Thoughts like those are normal. After all, we tend to remember lasting psychological trauma more vividly than fleeting joy. But if you dig deep, you’ll rediscover that the ’90s gave us so much to fondly revisit. Consider the four pillars of true ’90s culture.

Boy Bands

We all pretended to hate them, but watch us come alive at a karaoke bar when “I Want It That Way” comes on. Arguably more influential than Brit Pop and Grunge put together, because hello – Justin Timberlake. He’s a legitimate cultural gem.

Man-Child Movies

Adam Sandler is just behind The Simpsons in terms of his influence on humor. Somehow his man-child schtick didn’t get old until the aughts, and his success in that arena ushered in a wave of other man-child movies from fellow ’90s comedians. RIP Chris Farley (and WTF Rob Schneider).



Teen Angst

In horror, dramas, comedies, and everything in between: Troubled teens! Getting into trouble! Who couldn’t relate to their First World problems, plaid flannels, and lose grasp of the internet?

Mainstream Nihilism

From the Coen Bros to Fincher to Tarantino, filmmakers on the verge of explosive popularity seemed interested in one thing: mind f*cking their audiences by putting characters in situations (and plot lines) beyond anyone’s control.

Feeling better about that walk down memory lane? Good. Enjoy the revival.


And revisit some important ’90s classics all this weekend during IFC’s ’90s Marathon. Check out the full schedule here.


Get Physical

DVDs are the new Vinyl

Portlandia Season 7 Now Available On Disc.

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GIFs via Giffy

In this crazy digital age, sometimes all we really want is to reach out and touch something. Maybe that’s why so many of us are still gung-ho about owning stuff on DVD. It’s tangible. It’s real. It’s tech from a bygone era that still feels relevant, yet also kitschy and retro. It’s basically vinyl for people born after 1990.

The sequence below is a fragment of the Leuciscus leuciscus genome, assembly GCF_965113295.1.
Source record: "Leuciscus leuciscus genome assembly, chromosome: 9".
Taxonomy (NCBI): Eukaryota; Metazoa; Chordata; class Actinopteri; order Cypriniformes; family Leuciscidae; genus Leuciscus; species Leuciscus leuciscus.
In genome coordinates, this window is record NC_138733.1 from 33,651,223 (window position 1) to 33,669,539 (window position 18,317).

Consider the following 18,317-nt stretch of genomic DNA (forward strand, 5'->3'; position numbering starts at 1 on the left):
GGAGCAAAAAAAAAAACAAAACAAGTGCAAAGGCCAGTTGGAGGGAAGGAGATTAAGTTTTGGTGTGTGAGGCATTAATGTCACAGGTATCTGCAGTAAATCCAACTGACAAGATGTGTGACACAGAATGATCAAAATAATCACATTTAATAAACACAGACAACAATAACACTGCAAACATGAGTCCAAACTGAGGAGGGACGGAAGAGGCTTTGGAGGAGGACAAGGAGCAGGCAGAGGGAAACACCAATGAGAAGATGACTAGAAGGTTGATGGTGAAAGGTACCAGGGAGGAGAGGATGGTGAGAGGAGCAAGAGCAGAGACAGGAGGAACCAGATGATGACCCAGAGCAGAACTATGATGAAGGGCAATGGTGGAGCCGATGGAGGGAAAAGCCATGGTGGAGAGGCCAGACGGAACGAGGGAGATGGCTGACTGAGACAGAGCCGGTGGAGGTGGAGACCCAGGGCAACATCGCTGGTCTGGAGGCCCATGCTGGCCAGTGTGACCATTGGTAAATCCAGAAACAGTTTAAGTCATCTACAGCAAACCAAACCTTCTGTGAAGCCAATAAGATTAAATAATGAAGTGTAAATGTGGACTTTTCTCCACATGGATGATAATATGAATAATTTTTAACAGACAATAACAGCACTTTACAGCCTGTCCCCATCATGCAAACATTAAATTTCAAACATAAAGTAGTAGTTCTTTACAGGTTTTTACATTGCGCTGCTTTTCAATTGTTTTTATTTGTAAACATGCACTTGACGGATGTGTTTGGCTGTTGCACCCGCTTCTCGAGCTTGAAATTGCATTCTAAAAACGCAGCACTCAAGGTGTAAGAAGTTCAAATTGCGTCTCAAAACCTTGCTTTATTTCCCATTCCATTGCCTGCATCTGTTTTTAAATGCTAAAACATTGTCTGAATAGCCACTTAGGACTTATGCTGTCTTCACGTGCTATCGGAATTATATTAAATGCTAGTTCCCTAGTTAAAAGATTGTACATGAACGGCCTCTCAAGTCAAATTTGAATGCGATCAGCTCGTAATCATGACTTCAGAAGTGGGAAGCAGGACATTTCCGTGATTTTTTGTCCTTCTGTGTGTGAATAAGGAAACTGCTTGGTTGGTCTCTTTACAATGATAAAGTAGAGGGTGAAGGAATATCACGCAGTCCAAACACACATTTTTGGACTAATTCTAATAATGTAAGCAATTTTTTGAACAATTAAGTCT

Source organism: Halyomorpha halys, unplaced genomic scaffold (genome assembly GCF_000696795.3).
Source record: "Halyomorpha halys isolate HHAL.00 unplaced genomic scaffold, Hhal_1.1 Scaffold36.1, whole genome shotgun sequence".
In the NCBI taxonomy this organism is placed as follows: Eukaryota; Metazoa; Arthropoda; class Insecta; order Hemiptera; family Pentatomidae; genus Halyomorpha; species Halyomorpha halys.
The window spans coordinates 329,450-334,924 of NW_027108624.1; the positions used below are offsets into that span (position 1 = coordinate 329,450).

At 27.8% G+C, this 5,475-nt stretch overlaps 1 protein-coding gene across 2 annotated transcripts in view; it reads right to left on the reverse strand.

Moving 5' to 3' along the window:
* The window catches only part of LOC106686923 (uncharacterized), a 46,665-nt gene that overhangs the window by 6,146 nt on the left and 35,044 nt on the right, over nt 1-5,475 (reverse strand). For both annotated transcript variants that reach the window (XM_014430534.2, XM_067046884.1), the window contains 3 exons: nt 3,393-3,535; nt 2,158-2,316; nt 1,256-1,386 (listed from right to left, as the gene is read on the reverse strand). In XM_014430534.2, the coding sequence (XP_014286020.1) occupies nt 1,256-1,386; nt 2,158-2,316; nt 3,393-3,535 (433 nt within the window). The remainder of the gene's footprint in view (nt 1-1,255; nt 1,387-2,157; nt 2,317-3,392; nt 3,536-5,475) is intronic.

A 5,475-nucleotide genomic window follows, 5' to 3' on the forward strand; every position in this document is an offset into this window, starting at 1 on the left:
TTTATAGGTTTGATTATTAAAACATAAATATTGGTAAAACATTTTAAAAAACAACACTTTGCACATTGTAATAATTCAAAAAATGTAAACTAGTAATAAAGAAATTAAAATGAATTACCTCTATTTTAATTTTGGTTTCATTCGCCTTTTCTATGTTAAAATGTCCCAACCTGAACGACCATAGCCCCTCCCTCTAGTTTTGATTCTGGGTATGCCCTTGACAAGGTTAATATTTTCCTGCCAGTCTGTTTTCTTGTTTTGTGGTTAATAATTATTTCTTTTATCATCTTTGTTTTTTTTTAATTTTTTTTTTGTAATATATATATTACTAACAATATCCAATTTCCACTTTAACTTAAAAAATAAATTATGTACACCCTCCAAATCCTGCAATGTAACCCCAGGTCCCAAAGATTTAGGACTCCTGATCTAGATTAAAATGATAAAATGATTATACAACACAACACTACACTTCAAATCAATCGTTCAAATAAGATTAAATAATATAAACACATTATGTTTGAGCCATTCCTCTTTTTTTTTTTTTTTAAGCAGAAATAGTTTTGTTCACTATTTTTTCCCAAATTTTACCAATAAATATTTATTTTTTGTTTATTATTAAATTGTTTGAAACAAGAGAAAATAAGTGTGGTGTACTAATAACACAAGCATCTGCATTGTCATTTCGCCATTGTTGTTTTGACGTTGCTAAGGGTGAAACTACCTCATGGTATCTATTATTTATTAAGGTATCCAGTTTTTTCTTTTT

Inevitably we all have that friend whose love of the disc is so absolutely repellent that he makes the technology less appealing. “The resolution, man. The colors. You can’t get latitude like that on a download.” Go to hell, Tim.

Yes, Tim sucks, and you don’t want to be like Tim, but maybe he’s onto something and DVD is still the future. Here are some benefits that go beyond touch.

It’s Decor and Decorum

With DVDs and a handsome bookshelf you can show off your great taste in film and television without showing off your search history. Good for first dates, dinner parties, family reunions, etc.


Forget Public Wifi

Warm up that optical drive. No more awkwardly streaming episodes on shady free wifi!



Internet service goes down. It happens all the time. It could happen right now. Then what? Without a DVD on hand you’ll be forced to make eye contact with your friends and family. Or worse – conversation.


Self Defense

You can’t throw a download like a ninja star. Think about it.


If you’d like to experience the benefits DVD ownership yourself, Portlandia Season 7 is now available on DVD and Blue-Ray.